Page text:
School of Medicine and Health Sciences Poster Presentations

Title

Tamsulosin for urolithiasis: a review of the recent literature and current controversies.

Document Type

Poster

Keywords

Tamsulosin; urolithiasis

Publication Date

4-2017

Abstract

In the United States, urolithiasis affects approximately 1 in 11 people, and there is evidence that the prevalence is increasing. A relatively recent treatment strategy for urolithiasis involves using medical expulsive therapy (MET) to increase the likelihood of spontaneous passage of ureteral stones. The 2 leading drug classes for MET are alpha-1-andrenergic receptor blockers and calcium channel blockers. Tamsulosin, an alpha-1-adrenocepter blocking agent, is thought to induce spontaneous stone passage by relaxing ureteral smooth muscle tone. However, tamsulosin has not been proven effective for increasing ureteral stone passage and is not approved by the Food and Drug Administration for this indication. There is a relative paucity of data on the efficacy of tamsulosin for urolithiasis, and of the published results, there are conflicting conclusions from the data. Because of the acute and often severe nature of symptoms from urolithiasis, emergency medicine physicians are frequently the first to diagnose and treat this condition. This has led to tamsulosin being frequently prescribed from the emergency department (ED) for off-label use without the support of high-quality evidence. If tamsulosin is proven effective, its use in the treatment of urolithiasis could offer several important advantages. The number of procedures, length of hospital stay, and health care costs after the initial ED visit could potentially be reduced. Tamsulosin may also increase patient satisfaction by reducing the invasive treatment and decreasing the time to stone passage. This review focuses on the efficacy of tamsulosin based on stone location, after shock wave lithotripsy, compared with other MET drugs and in the acute setting of the ED.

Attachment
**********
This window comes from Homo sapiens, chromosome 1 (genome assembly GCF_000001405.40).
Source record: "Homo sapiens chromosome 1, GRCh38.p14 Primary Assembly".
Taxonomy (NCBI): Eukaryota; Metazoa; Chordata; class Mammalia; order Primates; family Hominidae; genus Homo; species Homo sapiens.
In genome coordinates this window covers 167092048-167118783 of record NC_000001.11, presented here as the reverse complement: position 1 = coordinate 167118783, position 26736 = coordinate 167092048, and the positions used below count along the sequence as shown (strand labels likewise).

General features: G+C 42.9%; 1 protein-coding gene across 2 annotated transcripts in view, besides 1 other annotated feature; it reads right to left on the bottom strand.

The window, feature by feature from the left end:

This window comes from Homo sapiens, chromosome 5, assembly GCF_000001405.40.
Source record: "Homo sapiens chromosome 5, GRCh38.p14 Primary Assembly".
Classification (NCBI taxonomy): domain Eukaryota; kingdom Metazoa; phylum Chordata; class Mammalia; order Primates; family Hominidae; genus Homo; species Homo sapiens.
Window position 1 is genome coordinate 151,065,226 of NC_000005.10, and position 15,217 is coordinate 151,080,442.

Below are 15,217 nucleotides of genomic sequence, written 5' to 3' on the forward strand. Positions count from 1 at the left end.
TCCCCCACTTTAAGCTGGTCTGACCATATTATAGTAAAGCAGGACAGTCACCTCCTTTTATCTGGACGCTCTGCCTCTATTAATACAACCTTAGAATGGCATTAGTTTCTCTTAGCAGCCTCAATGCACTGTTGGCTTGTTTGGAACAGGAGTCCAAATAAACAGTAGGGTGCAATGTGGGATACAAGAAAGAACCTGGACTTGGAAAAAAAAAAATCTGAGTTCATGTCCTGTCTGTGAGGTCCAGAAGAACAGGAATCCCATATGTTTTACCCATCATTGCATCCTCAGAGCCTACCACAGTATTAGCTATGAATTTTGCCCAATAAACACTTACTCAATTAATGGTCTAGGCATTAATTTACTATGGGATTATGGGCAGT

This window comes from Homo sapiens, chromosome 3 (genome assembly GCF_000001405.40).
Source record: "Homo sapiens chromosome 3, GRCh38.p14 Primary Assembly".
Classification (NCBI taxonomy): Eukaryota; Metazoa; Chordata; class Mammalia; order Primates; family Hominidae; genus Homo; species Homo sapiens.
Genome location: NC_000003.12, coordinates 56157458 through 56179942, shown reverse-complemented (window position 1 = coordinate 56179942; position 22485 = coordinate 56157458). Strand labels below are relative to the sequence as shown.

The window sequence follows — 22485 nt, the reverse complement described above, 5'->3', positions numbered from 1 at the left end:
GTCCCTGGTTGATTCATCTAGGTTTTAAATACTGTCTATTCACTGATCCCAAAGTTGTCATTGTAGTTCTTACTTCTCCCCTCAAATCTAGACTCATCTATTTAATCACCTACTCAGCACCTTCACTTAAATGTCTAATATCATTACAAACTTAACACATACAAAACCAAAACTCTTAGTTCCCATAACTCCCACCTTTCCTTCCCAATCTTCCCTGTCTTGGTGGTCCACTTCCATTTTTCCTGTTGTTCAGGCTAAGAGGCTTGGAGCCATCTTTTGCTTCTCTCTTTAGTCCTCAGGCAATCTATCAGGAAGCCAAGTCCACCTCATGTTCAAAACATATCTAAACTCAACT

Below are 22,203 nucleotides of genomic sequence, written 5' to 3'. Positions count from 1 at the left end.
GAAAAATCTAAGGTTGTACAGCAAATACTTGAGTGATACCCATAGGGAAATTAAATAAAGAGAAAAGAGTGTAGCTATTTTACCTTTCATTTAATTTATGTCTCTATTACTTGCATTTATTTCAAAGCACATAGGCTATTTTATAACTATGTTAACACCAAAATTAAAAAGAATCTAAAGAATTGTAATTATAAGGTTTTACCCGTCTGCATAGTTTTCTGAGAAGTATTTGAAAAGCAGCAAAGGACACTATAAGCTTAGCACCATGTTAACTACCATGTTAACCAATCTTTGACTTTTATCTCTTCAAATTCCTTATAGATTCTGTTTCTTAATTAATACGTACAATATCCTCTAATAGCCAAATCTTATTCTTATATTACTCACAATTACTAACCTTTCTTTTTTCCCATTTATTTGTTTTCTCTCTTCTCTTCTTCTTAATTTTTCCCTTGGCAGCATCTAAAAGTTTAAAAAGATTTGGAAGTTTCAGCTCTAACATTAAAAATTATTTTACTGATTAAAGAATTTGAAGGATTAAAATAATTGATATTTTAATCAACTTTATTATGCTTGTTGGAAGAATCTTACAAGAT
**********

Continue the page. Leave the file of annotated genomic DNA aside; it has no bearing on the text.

Creative Commons License

Creative Commons License
This work is licensed under a Creative Commons Attribution-Noncommercial-No Derivative Works 4.0 License.

Open Access

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Comments

Poster to be presented at GW Research Day 2017.

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Tamsulosin for urolithiasis: a review of the recent literature and current controversies.

In the United States, urolithiasis affects approximately 1 in 11 people, and there is evidence that the prevalence is increasing. A relatively recent treatment strategy for urolithiasis involves using medical expulsive therapy (MET) to increase the likelihood of spontaneous passage of ureteral stones. The 2 leading drug classes for MET are alpha-1-andrenergic receptor blockers and calcium channel blockers. Tamsulosin, an alpha-1-adrenocepter blocking agent, is thought to induce spontaneous stone passage by relaxing ureteral smooth muscle tone. However, tamsulosin has not been proven effective for increasing ureteral stone passage and is not approved by the Food and Drug Administration for this indication. There is a relative paucity of data on the efficacy of tamsulosin for urolithiasis, and of the published results, there are conflicting conclusions from the data. Because of the acute and often severe nature of symptoms from urolithiasis, emergency medicine physicians are frequently the first to diagnose and treat this condition. This has led to tamsulosin being frequently prescribed from the emergency department (ED) for off-label use without the support of high-quality evidence. If tamsulosin is proven effective, its use in the treatment of urolithiasis could offer several important advantages. The number of procedures, length of hospital stay, and health care costs after the initial ED visit could potentially be reduced. Tamsulosin may also increase patient satisfaction by reducing the invasive treatment and decreasing the time to stone passage. This review focuses on the efficacy of tamsulosin based on stone location, after shock wave lithotripsy, compared with other MET drugs and in the acute setting of the ED.